The follow up to Lana’s trap and trip hop laden debut saw the singer take a vastly different sonic approach, teaming up with the Black Keys’ Dan Auerbach to produce a scuzzy and mesmeric 70s rock-inspired album. While “Born to Die” is preoccupied with the barbed glamour and glory of Hollywood opulence, Ultraviolence goes deeper and darker, populated by the shady and predatory characters of Lana’s sick and twisted vision of LA.
The sizzling “West Coast” and ethereal “Shades of Cool” see Lana operating at her breathtaking vocal peak, and the vibe-shift inducing frankness of “Fucked My Way Up to the Top” and “Ultraviolence” cemented Lana as the unhinged-sad girl icon of the Tumblr generation. Although not quite as sophisticated as NFR, nor as slickly packaged as her debut, there’s an inexplicably raw magic to “Ultraviolence” that makes it damn hard to compete with.
1. Norman Fucking Rockwell
This album was the first body of work Del Rey produced in collaboration with one of the most ubiquitous, high profile pop producers working today – Jack Antonoff.
“Norman Fucking Rockwell” marks an undeniable shift in Lana’s discography, and particularly, in her public perception; undeniably one of the best records of the 2010s, these tracks garnered the songstress a level of critical claim that her previous releases weren’t granted.
Although he’s been accused of imparting a heavy handed-sonic influence when working with artists, on this LP Antonoff leans into Lana’s sun streaked, melancholic Americana impulses, embellishing the balladry with sophisticated acoustic instrumentation and paying homage to Laurel Canyon’s golden era of folk.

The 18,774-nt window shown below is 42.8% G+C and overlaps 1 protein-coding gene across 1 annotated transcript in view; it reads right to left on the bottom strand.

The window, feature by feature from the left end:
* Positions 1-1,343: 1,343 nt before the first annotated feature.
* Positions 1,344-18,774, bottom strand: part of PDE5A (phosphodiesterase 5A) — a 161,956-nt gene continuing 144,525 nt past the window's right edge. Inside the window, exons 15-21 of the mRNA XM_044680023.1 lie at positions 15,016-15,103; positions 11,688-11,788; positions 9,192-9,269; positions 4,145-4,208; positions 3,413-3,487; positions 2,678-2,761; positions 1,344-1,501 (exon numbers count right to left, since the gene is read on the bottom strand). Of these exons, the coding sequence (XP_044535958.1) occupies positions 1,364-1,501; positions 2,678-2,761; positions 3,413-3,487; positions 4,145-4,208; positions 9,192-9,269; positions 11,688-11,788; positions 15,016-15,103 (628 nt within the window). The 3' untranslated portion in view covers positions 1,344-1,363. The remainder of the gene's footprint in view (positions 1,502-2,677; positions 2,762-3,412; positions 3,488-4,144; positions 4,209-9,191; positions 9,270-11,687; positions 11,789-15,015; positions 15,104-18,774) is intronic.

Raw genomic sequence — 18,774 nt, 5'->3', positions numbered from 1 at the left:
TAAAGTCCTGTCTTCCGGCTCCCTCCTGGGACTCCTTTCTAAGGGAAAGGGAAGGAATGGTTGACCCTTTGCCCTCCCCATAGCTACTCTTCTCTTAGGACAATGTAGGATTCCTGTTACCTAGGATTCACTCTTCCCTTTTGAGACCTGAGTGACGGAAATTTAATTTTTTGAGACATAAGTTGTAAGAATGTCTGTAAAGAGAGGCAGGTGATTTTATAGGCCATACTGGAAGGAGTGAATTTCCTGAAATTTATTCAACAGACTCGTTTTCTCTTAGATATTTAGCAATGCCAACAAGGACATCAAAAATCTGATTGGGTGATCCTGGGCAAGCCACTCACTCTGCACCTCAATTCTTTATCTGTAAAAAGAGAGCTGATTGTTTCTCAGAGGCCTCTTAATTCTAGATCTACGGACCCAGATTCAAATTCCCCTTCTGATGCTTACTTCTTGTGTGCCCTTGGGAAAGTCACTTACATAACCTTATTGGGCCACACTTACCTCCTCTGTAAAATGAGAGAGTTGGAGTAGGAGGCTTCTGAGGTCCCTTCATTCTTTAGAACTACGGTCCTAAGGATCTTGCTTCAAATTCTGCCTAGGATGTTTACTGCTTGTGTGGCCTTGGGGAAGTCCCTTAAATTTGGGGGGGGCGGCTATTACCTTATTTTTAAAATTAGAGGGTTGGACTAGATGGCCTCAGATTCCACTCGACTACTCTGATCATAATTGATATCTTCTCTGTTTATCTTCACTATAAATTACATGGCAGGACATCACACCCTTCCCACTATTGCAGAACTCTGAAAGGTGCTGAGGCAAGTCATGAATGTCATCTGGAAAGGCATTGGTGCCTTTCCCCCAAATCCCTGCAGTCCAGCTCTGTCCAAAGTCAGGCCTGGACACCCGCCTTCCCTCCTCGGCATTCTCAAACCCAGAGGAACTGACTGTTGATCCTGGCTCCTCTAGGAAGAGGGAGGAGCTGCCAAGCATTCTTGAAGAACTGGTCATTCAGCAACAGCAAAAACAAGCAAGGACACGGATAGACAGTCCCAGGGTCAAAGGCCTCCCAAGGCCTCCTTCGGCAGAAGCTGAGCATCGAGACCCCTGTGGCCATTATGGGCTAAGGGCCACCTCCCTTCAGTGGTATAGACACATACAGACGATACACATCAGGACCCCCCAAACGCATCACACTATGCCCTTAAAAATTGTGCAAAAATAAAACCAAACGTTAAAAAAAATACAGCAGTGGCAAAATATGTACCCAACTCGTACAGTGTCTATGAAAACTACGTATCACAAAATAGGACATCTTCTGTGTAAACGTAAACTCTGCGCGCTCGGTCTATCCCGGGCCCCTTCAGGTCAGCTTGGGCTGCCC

NFR is a singular work – a bold and heart-wrenching statement from an artist at their peak. It’s sonic sophistication is also matched by a lyrical maturity we’d not yet seen from Lana at the time of its release. Thematically, it sees Del Rey self-referentially revisit the red-blooded Americana imagery that informed so much of her earlier work with a critical lilt – released in the throes of societal collapse, of intense political tumult, the lyrics “LA is in flames, it’s getting hot/Kanye West is blond and gone/ “Life on Mars?” Aint just a song” seem to speak directly to a doe-eyed past self posed triumphantly before a sepia swept, star spangled banner.
Lana Del Rey’s new album Did you know that there’s a tunnel under Ocean Blvd is available to stream now.